In college I majored in English, which means I did a lot of reading and writing. But of course, it wasn’t a language per se that I studied; rather, it was English literature. In my junior year I took a course titled “Irish Renaissance Literature” that covered such writers as Synge, Shaw, Joyce, Yeats, and a handful of others I can’t remember now.
In grad school I did independent study and wrote a paper in lieu of a master’s thesis on Joyce’s “Ulysses.” My graduate advisor liked my paper so much he suggested I have it published. It was about this time in my life that I realized I was still remiss about ever getting around to studying my native language.
I made a few half-hearted attempts to learn Irish by trying to self-teach, but I was a horrible student. I’d download pages of Gaelic phrases from websites and try memorizing the wording, but never got to the point where I could put together coherent sentences properly pronounced. My interest soon fizzled. It was years before it rekindled. It was then I came across something called “An Cúpla Focal”, which contained a brief list of phrasing, including a section titled “Variations on Go to Hell!”
Not long after, I started a local chapter of the Irish-American Cultural Institute. I thought I’d be exposed to a variety of Gaelic vocabulary and usage, perhaps thinking that by some sort of passive osmosis I’d take in useful knowledge. The IACI sponsored talks and roundtables with Irish academics and luminaries, and by brushing up against them something of value might rub off on me. It turned out that all I ended up doing was shuttling these good people from airport to engagement and then back again.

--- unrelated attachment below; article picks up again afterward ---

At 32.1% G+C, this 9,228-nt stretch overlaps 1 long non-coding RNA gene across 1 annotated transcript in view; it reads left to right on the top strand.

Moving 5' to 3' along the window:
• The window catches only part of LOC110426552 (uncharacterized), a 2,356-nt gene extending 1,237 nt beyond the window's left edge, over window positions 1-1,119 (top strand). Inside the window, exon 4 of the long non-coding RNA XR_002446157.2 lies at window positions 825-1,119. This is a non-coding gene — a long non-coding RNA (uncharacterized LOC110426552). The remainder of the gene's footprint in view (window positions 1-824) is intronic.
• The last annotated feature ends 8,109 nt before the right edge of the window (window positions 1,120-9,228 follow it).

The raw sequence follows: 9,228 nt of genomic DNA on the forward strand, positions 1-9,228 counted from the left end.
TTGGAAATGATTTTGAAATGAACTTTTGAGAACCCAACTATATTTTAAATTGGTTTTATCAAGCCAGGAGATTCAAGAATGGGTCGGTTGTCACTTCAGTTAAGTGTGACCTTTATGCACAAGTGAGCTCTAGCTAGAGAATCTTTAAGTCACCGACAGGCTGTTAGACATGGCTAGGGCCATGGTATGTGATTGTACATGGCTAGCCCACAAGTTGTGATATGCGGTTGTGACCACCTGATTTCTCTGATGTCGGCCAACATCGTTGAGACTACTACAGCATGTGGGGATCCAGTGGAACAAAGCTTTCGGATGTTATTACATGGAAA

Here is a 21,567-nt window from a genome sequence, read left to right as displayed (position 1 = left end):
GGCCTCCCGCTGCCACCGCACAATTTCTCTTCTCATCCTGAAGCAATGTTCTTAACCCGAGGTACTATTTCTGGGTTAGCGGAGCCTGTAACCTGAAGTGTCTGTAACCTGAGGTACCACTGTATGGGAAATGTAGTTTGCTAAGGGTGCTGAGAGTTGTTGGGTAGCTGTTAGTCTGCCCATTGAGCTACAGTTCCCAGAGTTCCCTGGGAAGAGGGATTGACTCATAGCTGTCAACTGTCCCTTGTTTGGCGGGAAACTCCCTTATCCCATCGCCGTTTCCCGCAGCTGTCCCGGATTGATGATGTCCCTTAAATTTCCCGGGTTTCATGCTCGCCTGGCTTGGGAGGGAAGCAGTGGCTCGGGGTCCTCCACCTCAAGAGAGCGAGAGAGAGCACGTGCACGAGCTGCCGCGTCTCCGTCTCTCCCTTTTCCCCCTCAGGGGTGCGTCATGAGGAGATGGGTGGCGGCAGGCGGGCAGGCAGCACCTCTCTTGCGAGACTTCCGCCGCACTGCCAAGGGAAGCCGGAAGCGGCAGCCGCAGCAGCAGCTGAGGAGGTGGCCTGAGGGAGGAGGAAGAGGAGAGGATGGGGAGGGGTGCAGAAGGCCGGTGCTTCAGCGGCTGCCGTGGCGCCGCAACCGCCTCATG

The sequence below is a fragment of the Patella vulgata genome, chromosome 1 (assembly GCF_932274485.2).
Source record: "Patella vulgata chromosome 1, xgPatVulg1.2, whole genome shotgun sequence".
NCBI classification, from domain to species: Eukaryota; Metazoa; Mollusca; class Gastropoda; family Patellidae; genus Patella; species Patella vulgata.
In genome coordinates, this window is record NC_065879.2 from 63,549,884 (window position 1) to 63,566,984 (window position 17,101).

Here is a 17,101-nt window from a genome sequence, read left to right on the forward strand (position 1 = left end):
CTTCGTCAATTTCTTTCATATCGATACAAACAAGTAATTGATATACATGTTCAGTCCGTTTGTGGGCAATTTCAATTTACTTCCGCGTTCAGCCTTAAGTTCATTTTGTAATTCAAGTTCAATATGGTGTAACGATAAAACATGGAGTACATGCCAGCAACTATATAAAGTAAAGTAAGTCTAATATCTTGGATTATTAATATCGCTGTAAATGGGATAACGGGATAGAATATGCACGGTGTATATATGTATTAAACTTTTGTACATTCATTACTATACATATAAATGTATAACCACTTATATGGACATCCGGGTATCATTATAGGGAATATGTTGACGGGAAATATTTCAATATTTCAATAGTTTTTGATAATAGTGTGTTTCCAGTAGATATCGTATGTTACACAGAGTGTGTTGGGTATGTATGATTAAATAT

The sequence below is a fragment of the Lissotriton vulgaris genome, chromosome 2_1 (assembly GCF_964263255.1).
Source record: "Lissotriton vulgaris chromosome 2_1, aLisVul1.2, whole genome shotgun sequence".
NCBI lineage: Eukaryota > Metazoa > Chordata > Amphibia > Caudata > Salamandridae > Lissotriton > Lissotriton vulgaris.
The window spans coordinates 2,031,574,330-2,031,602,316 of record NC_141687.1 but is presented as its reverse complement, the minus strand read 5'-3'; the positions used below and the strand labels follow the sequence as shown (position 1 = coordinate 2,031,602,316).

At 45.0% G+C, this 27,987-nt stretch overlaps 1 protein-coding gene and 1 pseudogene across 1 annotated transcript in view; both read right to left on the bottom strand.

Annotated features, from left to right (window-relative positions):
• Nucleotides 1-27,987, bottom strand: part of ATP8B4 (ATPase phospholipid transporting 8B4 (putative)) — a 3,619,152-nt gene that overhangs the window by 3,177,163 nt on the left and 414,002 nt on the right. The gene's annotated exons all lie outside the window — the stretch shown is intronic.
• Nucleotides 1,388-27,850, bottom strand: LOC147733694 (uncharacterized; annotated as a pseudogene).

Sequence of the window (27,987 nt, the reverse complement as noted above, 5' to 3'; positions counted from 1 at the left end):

As my parents got older, I’d ask them to pass along some simple conversational Irish that would be easy to learn, but my mother would tell me she couldn’t remember any of it, and my father would ask me, “Why in God’s name would you want to bother with that?”
I recently found what I thought would be a helpful interactive tool to learn Irish: a smartphone app called “Gaeilge.” You simply press a lesson button on the screen and a word or phrase is shown in English. Then you press the word or phrase and it’s spelled and pronounced in Irish. The only drawback I found is that the pronunciation is difficult to mimic. Every time I try speaking I sound like someone trying to cough up a bone.
I suppose I’ll never really learn my native language unless I go for a “total immersion” experience. That might involve moving to someplace like the Aran Islands and living among the indigenous Irish for awhile – forced to sink or swim, as very few residents speak anything other than Gaelic.
But I know that’s not going to happen, either. I’ll have to live with the fact that I’ll never master Gaelic. And while I don’t think that makes me any less Irish, I do feel there’s something – just a little something about being Irish – that’s missing.
Tom Stapleton was born in Dublin and grew up in New York. He has written short stories, novels, newspaper and magazine articles, scripts, and plays. He trains corporate and public-sector clients in written and oral business communications. Tom has taught writing courses at UCLA and the California Institute of Technology. He lives with his wife, Jean, in Los Angeles.